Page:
On this day in 1759 the French explorer Robriand de Mexses reached the coast of Australia but decided against discovering it. De Mexses was initially overjoyed upon reaching the continent, but after a brief landing, burnt all maps of the area and sailed away, never to speak of it again.

De Mexses, the illegitimate son of a Silesian cattle thief and the dowager Duchess of Burgundy, had gained much favour at the court of Louis XV for his quick wit and skill at canasta. In 1734 he distinguished himself during the siege of Milan when only his quick thinking and application of vinegar saved the king’s favourite breeches from a terrible wine stain. As a reward for this bold action he was granted the prestigious title of Royal Lavatory Attendant and the governorship of Tobago. In 1741 he was raised to the rank of general and sent to occupy Berbice, a task which set about with his usual flair and integrity, being thwarted only due to the difficult tropical climate and the cunning tactics of the Dutch general Van Hojdvink, who made life intolerable for the French troops by destroying the colonies’ supply of cafes and very thin cigarettes.  After Van Hojdvink annihilated much of his advance guard by luring them into a local boulangerie and then setting it on fire de Mexses was forced to admit defeat and set sail for France in disgrace. However fate intervened in the form of a slight navigational error that saw de Mexses circumnavigate the globe twice, discovering Alaska and Mauritius along the way, before eventually reaching Marseille.1

Now widely feted as an explorer de Mexses was commissioned by the French East India Company, and its parent company the Royal Bordeaux Catsgut and Prophylactic Corporation, to chart the unexplored wastes of the South Pacific. The voyage was briefly delayed when de Mexses was imprisoned in the Bastille for refusing to lend the Dauphin’s mistress a portable billiard table, but he was able to secure his release after it was discovered that the table in question had been stolen by marauders en route from Calais, and the expedition was able to set off only two years later than planned.2 Along the way he was able to get some measure of revenge on his old adversary Van Hojdvink when he intercepted a shipment of Edam bound for Van Hojdvink’s plantation on Bali, thereby triggering the Fourth Sino-Dutch war.3

Reaching the area early in 1759 de Mexses soon came upon the windswept shores of the Australia continent. Although initially optimistic de Mexses soon decided against discovering the country after a disastrous initial scouting expedition. De Mexses describes the discovery in his journal:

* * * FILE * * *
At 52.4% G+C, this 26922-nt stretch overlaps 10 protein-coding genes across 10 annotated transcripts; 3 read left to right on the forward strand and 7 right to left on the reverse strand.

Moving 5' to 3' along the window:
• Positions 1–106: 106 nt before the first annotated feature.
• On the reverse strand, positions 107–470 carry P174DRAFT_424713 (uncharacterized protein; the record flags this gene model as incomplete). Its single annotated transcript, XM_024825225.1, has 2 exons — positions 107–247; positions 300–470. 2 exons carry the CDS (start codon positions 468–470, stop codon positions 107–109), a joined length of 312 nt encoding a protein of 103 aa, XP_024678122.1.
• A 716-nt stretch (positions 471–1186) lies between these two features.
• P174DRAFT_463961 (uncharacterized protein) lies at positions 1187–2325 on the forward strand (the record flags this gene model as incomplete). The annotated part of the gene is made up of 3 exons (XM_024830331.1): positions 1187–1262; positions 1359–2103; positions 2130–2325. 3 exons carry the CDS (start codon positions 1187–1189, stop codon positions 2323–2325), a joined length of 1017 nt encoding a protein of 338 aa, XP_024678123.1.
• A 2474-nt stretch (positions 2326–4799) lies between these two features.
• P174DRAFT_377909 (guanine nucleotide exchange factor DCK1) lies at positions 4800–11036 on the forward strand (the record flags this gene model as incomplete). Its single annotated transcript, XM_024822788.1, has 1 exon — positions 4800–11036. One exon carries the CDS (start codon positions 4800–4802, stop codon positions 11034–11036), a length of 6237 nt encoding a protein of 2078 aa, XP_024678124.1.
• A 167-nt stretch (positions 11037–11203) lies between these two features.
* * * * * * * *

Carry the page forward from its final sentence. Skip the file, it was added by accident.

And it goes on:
Although initially filled with great excitement by our discovery we soon were dismayed to find that this new land was not everything we had hoped. After rowing ashore my bo’sun, Gregoire, leapt into the surf in order to pull our boat onto the sand, whereupon he was immediately torn to pieces by a great evil fish. Although with much exertion we were able to fend this beast off many of my sailors were in the process stung by the shoal of most queer jellyfish which had clustered around the boat, these stings later proving most fatal. Upon landing we were dismayed to find this new land devoid of even the most basic necessities needed to sustain human life, such as vinyards or patisseries. One crewmember did claim to have seen a boutique art-gallery in the distance but this proved to be a hallucination brought about by heatstroke and despair. To add to our discomfort the coxswain and ship’s carpenter reported themselves stung by strange insects after which they turned a most distressing purple colour, swelled up to four times their normal size and burst like an untended flan. Our cabin boy, Pierre, returned from a hunting expedition reporting that the ship’s chandler had been disemboweled by a sort of enormous rabbit. We were successful in capturing a number of tree-dwelling sloth-like creatures but these proved most bad to eat and we lost three men to the flux, after which the surviving crew members began to express the opinion that we had all been drowned in a shipwreck and now found ourselves in hell. It was at this point that I decided to set sail for France and never speak of this place again for as long as I should live. I daresay that someday some brave fool shall come along and discover this land for himself. May the Lord have mercy on his soul.

De Mexses stayed true to his word, swearing his crew to secrecy and marking the continent down on his charts as an area of empty ocean “full of dangerous icebergs and to be avoided by sailors at all costs,” and it is only through the recent unearthing of his journal that we have learned of his amazing discovery. Sadly the great man himself would not live to see France, either dying of malaise or being killed by Malays on the return voyage.4 Thus ended the story of one of histories’ great unsung explorers and, for his bold prevention of any attempt to establish an Australian colony, a true French hero.

1- Daviokr Ibbenne, Morons: How Imbeciles Created the Modern World (Port-au-Prince: Drax Publishing, 1803), 81-94.

2-Louis, Dauphin of France, I’m Not a Fucking Porpoise (New Orleans, The New Orleans Automatic Writing and Clairvoyance Co., 1914), 78.

3- Piotr van der Snood, Graf Van Hojdvink: The Conqueror of China (Vanhojdvinkstown: Imperial Dutch Publishing, 1999), 89.

4- Pierre Gascon, Eye Woz De Mekshes Cabern Boye (Izhevsk: Drax Publishing, 1769), 109.

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